Computational protein design is a transformational field with translational biomedical applications. A model for computational protein design formulates protein design as a search over discrete conformations for all candidate sequences for the minimum-energy conformation, which encodes its corresponding sequence. This formulation is NP-Hard, and thus the design of large proteins remains computationally intractable. One simplifying assumption used by many protein design algorithms ignore long-range interactions between distant residues. These algorithms apply various cutoffs, which eliminate long-range 2-body energies from the energy function. Intuitively, simplifying protein energetics can reduce the complexity of the problem, but must also potentially change the energy, conformation, and even sequence of the computed sequence. I present novel algorithms to exploit the diminishing interactions of long-range residues, and computational experimental data showing the affects of cutoffs on protein design. Notably, I will show that by using provable algorithms, it is possible to reap the efficiency benefits of applying cutoffs to protein design while also recovering the sequence that would be computed without cutoffs.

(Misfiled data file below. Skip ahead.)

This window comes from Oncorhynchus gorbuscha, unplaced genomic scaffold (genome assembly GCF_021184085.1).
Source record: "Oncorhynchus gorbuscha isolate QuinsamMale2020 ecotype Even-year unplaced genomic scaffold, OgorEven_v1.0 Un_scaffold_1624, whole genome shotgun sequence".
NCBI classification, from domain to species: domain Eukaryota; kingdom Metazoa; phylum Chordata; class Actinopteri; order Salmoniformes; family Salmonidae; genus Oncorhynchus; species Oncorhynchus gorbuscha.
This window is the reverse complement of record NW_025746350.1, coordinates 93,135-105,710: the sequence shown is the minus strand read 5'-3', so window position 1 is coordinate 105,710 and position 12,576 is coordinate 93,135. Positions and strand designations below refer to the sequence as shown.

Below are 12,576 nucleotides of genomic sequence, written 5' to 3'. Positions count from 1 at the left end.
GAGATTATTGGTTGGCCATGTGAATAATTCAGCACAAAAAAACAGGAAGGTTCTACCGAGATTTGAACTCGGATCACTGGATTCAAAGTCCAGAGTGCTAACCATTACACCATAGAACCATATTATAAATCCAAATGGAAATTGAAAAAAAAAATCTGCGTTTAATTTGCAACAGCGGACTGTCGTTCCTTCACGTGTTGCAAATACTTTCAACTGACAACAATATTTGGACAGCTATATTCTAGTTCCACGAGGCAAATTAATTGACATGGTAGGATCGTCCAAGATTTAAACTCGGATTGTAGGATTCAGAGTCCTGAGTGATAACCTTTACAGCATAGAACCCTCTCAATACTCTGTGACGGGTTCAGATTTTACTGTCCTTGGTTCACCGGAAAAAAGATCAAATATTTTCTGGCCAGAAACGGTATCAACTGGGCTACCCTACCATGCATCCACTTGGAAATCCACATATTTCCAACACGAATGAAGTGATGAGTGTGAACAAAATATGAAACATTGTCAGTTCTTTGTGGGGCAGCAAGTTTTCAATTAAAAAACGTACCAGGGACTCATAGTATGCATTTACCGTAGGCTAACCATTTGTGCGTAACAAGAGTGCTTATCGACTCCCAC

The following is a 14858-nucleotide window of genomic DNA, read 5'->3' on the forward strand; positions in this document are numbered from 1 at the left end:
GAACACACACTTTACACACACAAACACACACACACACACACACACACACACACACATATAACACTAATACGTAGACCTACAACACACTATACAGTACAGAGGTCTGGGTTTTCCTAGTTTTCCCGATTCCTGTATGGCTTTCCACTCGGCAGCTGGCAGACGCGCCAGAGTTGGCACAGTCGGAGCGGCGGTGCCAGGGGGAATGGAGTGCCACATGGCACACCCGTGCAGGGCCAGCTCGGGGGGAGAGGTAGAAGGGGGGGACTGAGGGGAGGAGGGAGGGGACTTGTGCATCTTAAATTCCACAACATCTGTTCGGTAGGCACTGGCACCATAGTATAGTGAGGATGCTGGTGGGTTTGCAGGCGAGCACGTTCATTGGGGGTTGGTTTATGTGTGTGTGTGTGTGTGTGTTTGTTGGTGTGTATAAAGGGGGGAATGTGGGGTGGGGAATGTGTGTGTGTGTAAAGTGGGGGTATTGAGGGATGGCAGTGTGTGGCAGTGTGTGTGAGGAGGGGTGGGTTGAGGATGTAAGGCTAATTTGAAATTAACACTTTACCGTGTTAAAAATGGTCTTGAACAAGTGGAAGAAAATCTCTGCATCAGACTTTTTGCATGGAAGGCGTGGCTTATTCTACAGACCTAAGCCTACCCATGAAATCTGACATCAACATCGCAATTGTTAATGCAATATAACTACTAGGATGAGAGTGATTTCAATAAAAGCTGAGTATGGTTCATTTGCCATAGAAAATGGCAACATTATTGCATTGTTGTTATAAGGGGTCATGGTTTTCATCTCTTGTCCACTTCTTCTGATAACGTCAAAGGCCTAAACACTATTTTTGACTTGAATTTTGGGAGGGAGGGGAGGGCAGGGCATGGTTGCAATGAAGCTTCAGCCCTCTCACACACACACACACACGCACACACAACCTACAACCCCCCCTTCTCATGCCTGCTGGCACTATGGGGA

Jonathan Jou is a PhD candidate in Computer Science at Duke University. He graduated with a B.S. in Computer Science from Duke, and worked for two years as a software development engineer at Microsoft. His interests lie in the intersection between protein design and computer science, particularly in characterizing the challenges of computational structure-based protein design, so that new algorithms can be designed to address these challenges.